|Topic Review (Newest First)|
|03-15-2014 12:39 PM|
|Rexy||Some show lines do have strong defence drive where defence hasn't been bred out of the line to the degree that it has in some working lines bred for extreme prey (sporting) drive. Show line dogs capable of protection are generally on the sharp side and over reactive which limits their user in protection roles.|
|03-10-2014 09:03 PM|
|Blitzkrieg1||Keep us updated on your puppy and how he develops.|
|03-10-2014 07:44 PM|
Originally Posted by LoveEcho View Post
True! but picturing this made me laugh.
|03-10-2014 07:33 PM|
Wow thanks guys! You all gave me more information Than I expected to get. I loved all of your posts. Im so glad to hear that SL gsd's can be just as good as WL.
love you all
|03-10-2014 07:32 PM|
|Liesje||No kidding, people use to cross the street when they saw Kenya.....Kenya was 21" tall, 50lbs, not heavy-boned. Other than the pointy ears and black muzzle she's probably the most UNintimidating looking GSD ever! But most of the general public knows a GSD when they see one.|
|03-10-2014 05:38 PM|
Originally Posted by onyx'girl View Post
|03-10-2014 04:41 PM|
Originally Posted by lhczth View Post
|03-10-2014 04:27 PM|
Originally Posted by Liesje View Post
If it ever gets to a point where a dog needs to do more than be a deterrent, the kind of dog required to be effective is not at all easy to come by...from any lines.
|03-10-2014 03:27 PM|
|Liesje||Thanks, LoveEcho. I really have nothing against weapons, I just don't care about them one way or the other. Like I said, the main issue with using one if I were to get into them is that I spend 9+ hours a day, 5 days a week (and often return evenings and weekends to train) on a campus where I'd never be able to carry a weapon, so for the majority of my waking life it would not be a reliable form of protection. I've thankfully never been in a position where a weapon would have helped or been necessary, and in contrast I have been shot at twice (one intentional, one a mistake that was very near deadly and had to involve the state police from two different states). So, anecdotally speaking, my dog has always been the more appropriate and effective form of protection. Ideally, I think both are best, I've just chosen not to have the responsibility of owning and learning to properly use a weapon.|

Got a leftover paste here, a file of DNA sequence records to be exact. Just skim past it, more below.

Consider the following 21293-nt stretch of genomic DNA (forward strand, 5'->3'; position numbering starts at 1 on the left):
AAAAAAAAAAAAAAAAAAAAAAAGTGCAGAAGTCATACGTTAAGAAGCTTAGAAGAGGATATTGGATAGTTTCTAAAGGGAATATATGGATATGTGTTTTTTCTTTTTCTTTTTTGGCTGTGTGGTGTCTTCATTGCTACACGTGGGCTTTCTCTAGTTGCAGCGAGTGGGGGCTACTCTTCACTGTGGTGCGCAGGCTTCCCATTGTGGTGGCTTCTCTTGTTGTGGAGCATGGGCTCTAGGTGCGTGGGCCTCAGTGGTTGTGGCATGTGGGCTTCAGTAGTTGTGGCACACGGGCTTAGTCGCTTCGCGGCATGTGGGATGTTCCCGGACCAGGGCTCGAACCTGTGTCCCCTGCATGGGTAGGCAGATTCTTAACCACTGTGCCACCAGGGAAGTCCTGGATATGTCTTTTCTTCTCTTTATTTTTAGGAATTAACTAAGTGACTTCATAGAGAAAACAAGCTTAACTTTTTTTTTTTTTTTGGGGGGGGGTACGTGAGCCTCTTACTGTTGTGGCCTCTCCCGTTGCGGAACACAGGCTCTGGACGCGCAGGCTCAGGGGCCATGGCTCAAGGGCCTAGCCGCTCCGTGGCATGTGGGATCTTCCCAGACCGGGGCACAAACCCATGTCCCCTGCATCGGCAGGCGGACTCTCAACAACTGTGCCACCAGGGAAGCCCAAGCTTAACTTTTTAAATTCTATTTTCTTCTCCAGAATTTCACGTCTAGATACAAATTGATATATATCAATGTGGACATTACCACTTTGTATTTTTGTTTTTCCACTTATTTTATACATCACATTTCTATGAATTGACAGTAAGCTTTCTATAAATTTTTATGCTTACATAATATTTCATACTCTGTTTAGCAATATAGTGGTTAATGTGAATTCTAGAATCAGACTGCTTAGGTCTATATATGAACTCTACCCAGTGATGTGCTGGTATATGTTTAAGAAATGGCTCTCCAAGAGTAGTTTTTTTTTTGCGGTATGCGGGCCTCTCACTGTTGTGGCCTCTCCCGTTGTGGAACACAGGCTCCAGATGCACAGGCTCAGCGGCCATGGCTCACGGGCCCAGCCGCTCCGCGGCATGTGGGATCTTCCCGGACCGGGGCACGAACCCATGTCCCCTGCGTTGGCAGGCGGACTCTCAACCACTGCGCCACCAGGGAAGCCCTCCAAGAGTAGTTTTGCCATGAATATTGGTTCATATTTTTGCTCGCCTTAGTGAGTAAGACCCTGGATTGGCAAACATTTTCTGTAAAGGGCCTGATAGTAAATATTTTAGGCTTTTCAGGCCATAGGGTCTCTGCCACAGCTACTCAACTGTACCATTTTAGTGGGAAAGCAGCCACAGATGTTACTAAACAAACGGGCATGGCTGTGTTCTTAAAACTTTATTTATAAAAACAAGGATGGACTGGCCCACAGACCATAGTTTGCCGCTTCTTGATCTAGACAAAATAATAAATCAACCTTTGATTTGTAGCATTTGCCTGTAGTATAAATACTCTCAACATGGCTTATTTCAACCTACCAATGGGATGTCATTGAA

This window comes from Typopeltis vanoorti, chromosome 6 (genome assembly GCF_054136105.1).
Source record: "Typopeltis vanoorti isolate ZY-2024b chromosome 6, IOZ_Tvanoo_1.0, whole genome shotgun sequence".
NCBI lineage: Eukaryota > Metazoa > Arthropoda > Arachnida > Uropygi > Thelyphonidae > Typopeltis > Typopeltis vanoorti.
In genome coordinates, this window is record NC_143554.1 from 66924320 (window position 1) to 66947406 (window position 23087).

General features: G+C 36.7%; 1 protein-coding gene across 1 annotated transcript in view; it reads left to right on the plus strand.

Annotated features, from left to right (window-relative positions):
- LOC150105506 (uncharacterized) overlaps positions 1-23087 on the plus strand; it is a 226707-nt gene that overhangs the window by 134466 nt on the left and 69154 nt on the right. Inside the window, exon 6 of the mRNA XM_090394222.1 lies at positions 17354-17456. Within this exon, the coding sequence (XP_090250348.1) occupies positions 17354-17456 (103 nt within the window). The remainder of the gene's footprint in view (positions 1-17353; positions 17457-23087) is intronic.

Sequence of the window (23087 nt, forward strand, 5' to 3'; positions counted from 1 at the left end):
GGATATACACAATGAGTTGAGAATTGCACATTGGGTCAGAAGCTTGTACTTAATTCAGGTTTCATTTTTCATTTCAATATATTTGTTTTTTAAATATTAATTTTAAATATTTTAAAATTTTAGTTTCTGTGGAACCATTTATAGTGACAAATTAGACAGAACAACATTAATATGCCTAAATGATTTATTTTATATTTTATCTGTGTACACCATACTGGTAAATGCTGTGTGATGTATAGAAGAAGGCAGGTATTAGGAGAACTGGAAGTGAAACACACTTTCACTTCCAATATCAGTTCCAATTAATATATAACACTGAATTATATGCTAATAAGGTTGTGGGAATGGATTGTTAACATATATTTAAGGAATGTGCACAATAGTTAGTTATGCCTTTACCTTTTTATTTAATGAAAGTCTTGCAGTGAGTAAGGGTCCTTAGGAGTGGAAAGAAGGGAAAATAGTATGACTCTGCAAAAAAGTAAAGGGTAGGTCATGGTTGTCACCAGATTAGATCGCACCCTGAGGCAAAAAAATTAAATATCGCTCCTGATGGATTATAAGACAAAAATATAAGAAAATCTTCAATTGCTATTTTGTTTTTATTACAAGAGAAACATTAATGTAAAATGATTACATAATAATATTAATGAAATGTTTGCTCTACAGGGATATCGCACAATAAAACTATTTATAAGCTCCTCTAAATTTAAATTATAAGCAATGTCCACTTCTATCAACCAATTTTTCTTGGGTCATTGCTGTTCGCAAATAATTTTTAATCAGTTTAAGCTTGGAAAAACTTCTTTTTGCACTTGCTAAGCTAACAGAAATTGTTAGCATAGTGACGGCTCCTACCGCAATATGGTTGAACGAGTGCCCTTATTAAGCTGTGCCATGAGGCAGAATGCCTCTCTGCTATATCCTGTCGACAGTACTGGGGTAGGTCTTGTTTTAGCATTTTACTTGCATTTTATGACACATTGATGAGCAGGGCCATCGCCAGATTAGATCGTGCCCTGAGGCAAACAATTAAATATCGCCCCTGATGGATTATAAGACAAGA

|03-10-2014 02:59 PM|
Anecdotal story: Last summer, the dog and I were running down a country highway as usual. Big open fields on either side, there is a pass to the south, so high ridges on either side = lots of wild life. Suspicious truck decides to slow down as it passes us, then turn around, pass again going opposite direction. Tinted windows so I can't see who's driving, but to be stereotypical, it's a big, lifted black dodge with giant tires, so I'm guessing it's not a chick who wants to ask me about my running tights.
Truck turns around again, goes by me slowly, then pulls off the road about 100 ft ahead, blocking my passing. I see the passenger door open. Rocket gets alert, but the movement of the door spooks a bunch of deer up from the meadow there, just beyond the truck (behind them, from our POV). They start bounding away, so Rocket starts this high prance, head high, tail out and up, and a big WOOF. It's almost dusk, the dudes don't see the deer. That door shut fast and the truck basically spun out and raced down the highway.
*shrug* I'll take it. I've been shooting since I was 8 years old, I own a 10 gauge, a Winchester .30-30 my dad gave me, and a S&W .45. I'd go target shooting with anyone here. I suppose I could get a thigh strap to carry it running, but I prefer the dog.
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